It appears that, in August of 2019, Steven Soderbergh used a movie as an excuse to cross the Atlantic on the Queen Mary II with Meryl Streep, Dianne Wiest, and Candice Bergen, and, honestly, we must respect the man’s hustle. Who among us wouldn’t do this, given half the chance? The resulting film, Let Them All Talk, seems built around that idea: It’s basically a hangout picture, a luxurious, two-hour ocean-crossing with these actors. You forgive its flaws, lest you seem like an ungrateful guest. And you wouldn’t want to piss off the host, either: For a guy who allegedly retired from filmmaking in 2013, Soderbergh has kept pretty busy, but he’s kept busy in ways that suggest he’s only making the kinds of movies he really, really wants to make and could drop everything and bail at a moment’s notice. Let Them All Talk is a warm, enjoyable trifle, yet it has a personal edge that suggests an artist who continues to wrestle with the nature of his work.
The screenplay is by the short-story writer Deborah Eisenberg, and despite it going to some surprising places by the very end, the plot itself feels like it was designed to set everything up and get out of the way. An acclaimed American author, Alice Hughes (Streep), is being presented with a prestigious award in the United Kingdom, but she refuses to fly, so her agents get the bright idea of booking her on a transatlantic luxury liner. She brings along two of her oldest friends, Susan (Wiest), a lawyer, and Roberta (Bergen), a lingerie-store clerk. The three women haven’t been together, we’re told, in over 30 years. But because she knows she won’t have a lot of time to spend with her friends on the ship, Alice also invites her earnest nephew Tyler (Lucas Hedges) to act as a kind of minder for the older ladies. Also tagging along, unbeknownst to Alice, is her new agent, Karen (Gemma Chan), who hopes to use the cruise to convince the author to write a sequel to her biggest novel, a book about which Alice has ambivalent feelings and for which, we eventually learn, she borrowed elements from young Roberta’s turbulent life wholesale.
“Let them all talk,” in this case, feels like an instruction to the cast and crew. The film is built largely around conversations (apparently improvised) between the actors, often with Soderbergh’s camera fixed in place, the frame immobile, with occasional cut-aways to the ship’s elegantly appointed rooms, to the quiet bustle of the kitchen and to rows of beautifully plated meals. (There’s a bit of The Trip quality to Let Them All Talk, though nobody ever actually talks about the food in this one.) Soderbergh’s locked-down aesthetic feels not so much like the poetic austerity of Yasujiro Ozu but the chilly stasis of surveillance-cam footage. That’s not such a bad thing, however. We feel like eavesdroppers throughout the movie. While not particularly intimate, the conversations feel personal and candid. As the embittered Roberta, who is hoping to find a wealthy suitor while also awaiting the moment when she can confront Alice about what she feels was a betrayal of her confidence many years before, Bergen displays her trademark slow-burn sassiness: We sense that this woman could destroy us with a single remark if she really wanted to. Wiest, who has always been a paragon of exceedingly polite fragility, hints at darker realities beneath Susan’s polite demeanor.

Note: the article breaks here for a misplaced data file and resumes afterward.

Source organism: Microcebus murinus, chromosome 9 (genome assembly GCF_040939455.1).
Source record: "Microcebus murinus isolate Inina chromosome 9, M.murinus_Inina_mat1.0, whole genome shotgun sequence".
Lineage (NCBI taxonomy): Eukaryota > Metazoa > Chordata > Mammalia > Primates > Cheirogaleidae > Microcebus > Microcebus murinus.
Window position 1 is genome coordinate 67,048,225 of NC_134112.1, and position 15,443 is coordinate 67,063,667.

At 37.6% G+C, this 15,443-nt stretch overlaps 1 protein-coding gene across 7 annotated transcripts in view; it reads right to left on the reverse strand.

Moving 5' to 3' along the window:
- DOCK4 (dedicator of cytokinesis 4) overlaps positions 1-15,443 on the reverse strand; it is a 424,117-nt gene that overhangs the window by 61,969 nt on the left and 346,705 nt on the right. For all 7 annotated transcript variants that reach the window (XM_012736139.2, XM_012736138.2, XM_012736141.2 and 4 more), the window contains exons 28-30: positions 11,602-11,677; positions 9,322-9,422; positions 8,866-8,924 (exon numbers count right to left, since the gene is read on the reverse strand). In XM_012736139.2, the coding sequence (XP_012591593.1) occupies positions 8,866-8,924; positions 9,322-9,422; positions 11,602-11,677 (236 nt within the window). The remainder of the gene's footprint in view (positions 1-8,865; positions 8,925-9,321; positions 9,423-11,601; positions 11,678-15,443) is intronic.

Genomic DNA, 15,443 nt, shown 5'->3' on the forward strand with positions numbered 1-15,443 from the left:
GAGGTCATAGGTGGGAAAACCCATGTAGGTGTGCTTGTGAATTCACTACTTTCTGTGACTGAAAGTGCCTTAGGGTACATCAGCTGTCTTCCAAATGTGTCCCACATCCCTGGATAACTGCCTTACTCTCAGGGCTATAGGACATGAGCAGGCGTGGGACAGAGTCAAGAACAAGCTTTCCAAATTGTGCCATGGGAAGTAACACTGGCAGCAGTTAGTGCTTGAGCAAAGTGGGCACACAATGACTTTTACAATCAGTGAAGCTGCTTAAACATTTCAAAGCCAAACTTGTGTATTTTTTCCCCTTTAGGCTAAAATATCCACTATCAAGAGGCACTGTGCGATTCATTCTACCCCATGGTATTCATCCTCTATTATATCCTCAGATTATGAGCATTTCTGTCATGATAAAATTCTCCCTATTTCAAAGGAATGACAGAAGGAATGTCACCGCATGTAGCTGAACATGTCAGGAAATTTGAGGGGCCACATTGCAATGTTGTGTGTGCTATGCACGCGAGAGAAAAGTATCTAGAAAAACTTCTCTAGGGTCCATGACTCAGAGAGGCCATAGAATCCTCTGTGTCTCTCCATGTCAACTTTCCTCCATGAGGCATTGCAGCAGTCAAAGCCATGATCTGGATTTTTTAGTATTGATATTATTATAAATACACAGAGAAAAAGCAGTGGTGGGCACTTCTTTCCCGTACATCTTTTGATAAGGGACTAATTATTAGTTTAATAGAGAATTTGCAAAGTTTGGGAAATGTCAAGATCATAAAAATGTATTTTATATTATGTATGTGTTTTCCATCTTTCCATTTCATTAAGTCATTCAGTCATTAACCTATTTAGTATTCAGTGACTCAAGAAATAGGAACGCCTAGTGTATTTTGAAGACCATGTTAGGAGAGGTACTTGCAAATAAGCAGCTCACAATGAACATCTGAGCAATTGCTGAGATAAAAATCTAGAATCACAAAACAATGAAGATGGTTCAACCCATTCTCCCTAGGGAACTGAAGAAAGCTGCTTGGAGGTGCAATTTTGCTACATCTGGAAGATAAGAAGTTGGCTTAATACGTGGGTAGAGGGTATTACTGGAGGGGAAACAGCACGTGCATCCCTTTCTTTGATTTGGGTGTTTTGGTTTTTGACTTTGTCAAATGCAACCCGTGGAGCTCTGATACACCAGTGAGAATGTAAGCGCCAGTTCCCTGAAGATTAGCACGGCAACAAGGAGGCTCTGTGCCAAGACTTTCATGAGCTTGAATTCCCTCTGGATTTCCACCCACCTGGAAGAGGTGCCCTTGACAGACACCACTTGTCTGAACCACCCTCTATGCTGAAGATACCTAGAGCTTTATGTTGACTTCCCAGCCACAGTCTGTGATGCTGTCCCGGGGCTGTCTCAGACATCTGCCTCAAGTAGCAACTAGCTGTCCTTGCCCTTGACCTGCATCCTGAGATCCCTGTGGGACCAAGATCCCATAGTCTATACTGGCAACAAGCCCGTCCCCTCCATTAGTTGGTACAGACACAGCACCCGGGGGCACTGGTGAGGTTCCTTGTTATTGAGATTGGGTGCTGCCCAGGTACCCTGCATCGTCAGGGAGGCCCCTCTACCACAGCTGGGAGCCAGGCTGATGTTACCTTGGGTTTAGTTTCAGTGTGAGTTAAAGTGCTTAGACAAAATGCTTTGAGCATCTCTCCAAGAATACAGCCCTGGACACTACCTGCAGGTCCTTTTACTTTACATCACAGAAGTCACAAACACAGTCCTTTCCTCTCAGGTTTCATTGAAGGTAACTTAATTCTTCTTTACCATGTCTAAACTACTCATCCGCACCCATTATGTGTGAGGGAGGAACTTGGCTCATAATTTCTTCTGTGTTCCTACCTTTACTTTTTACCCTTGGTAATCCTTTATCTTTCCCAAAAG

Streep, meanwhile, captures the airy bemusement of someone who has been living inside her head for too long. The film’s narrative, such as it is, represents a subtle journey of enlightenment for her. When Alice discovers that the ship has another author guest, Kelvin Kranz (Daniel Algrant), a hugely popular mystery writer, she at first regards him as a bit of a rube. When it turns out that Kelvin is not just brilliant but also a big fan of Alice’s work, she understandably softens.
One wonders if Soderbergh sees in their interactions the contrasting aspects of his own persona, the Artist and the Entertainer. Alice, for all her acclaim, bristles that her best work is underappreciated; Kelvin just churns his beloved potboilers out, a few months at a time. Back in the day, the Soderbergh of sex, lies, and videotape seemed to scoff at sequels and remakes and probably didn’t have pleasant thoughts about TV either; this was, of course, a perfectly natural attitude for an acclaimed indie filmmaker in 1989. Still, one wonders what that Soderbergh would think of the guy who went on to make the Oceans movies, a remake of Solaris, and who now shoots Netflix movies on his iPhone. (Let Them All Talk, I should note, is an HBO Max title.)
But that’s the journey, and we (and he) are better off for it. Despite starting his career off as Mr. Serious Director Man, one of Soderbergh’s strongest qualities has been his facility with humor, arguably the secret to his post-1990s revival. (Out of Sight is as much a screwball comedy as it is a crime picture. The melancholy Limey is filled with clever wordplay and visual gags. Erin Brockovich benefits immeasurably from Julia Roberts’s comic timing.) In Let Them All Talk, the way Soderbergh slips his way out of a scene can in itself be a punchline: When one person asks another if he can kiss her, and the other anxiously replies, “Oh shit,” you can cut right out and get a good belly-laugh without wallowing in the scorned lover’s humiliation. Sometimes, however, the cuttiness can feel premature: At several points, a scene ends just as it’s starting to get interesting. Yet that, too, feels strangely appropriate. We want to spend more time with these people, but the movie, like the cruise — and, as it’s suggested by the end, like life itself — has a very strict timeline.
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